“Hairspray” producers Craig Zadan and Neil Meron knew the movie needed to be different from what people saw on the Broadway stage. “There’s a level of campiness we felt wouldn’t work in the movie,” Zadan says.

To that end, casting directors David Rubin and Richard Hicks confronted the major hurdle of “tone” when it came to putting together the right ensemble. “Because of the intimate nature of film, we looked for real emotion and were interested in actors who could move the audience as well as entertain.” And, of course, every actor had to be able to sing and dance, too. “You need triple threats,” says Rubin. “That separates the men from the boys right there.”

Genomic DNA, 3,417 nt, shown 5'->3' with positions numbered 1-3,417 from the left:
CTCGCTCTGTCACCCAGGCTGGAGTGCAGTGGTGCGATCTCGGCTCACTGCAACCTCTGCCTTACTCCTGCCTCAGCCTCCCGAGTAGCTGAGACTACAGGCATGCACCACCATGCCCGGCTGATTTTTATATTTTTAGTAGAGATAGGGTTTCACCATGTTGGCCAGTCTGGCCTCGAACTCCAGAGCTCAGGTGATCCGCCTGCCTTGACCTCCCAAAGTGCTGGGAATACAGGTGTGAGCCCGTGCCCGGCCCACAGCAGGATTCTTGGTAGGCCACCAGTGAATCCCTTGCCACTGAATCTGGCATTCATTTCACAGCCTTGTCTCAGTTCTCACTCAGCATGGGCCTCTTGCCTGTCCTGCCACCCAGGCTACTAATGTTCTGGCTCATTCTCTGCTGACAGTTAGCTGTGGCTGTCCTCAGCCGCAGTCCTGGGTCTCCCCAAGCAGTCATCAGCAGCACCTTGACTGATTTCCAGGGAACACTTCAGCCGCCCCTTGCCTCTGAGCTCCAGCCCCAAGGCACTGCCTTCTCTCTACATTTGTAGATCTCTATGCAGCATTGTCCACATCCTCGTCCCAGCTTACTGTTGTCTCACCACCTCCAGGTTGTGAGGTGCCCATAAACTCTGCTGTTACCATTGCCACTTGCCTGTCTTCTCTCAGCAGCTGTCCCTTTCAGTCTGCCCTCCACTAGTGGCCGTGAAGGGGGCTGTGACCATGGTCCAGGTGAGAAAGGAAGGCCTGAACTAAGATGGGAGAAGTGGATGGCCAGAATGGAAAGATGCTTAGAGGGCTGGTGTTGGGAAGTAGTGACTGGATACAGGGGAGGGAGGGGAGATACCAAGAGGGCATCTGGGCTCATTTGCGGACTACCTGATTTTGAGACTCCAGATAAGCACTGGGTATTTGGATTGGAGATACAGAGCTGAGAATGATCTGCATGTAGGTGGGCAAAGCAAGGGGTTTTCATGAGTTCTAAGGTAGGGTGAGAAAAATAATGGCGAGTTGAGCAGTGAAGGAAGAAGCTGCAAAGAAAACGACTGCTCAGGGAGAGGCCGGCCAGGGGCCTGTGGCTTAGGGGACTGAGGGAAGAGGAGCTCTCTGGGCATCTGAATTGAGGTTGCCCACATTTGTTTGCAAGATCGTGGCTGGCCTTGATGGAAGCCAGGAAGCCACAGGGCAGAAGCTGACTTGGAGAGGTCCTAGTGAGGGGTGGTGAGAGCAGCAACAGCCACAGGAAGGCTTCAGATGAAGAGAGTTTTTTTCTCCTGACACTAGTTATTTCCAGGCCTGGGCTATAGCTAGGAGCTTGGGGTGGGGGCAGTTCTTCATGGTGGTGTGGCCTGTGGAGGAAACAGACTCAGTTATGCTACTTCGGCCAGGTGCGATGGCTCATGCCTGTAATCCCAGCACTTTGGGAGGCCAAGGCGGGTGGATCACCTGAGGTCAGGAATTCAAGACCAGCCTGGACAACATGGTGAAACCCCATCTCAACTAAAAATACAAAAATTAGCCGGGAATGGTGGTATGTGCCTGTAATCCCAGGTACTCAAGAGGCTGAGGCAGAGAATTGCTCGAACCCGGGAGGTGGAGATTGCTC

The “Hairspray” nationwide casting search delivered newcomers Nikki Blonsky and Elijah Kelley, among others. “The Internet has affected the process. We set up a website, and people knew we were coming to their town,” says Hicks. “You could download eight bars of music. We got tapes from small towns in North Dakota.”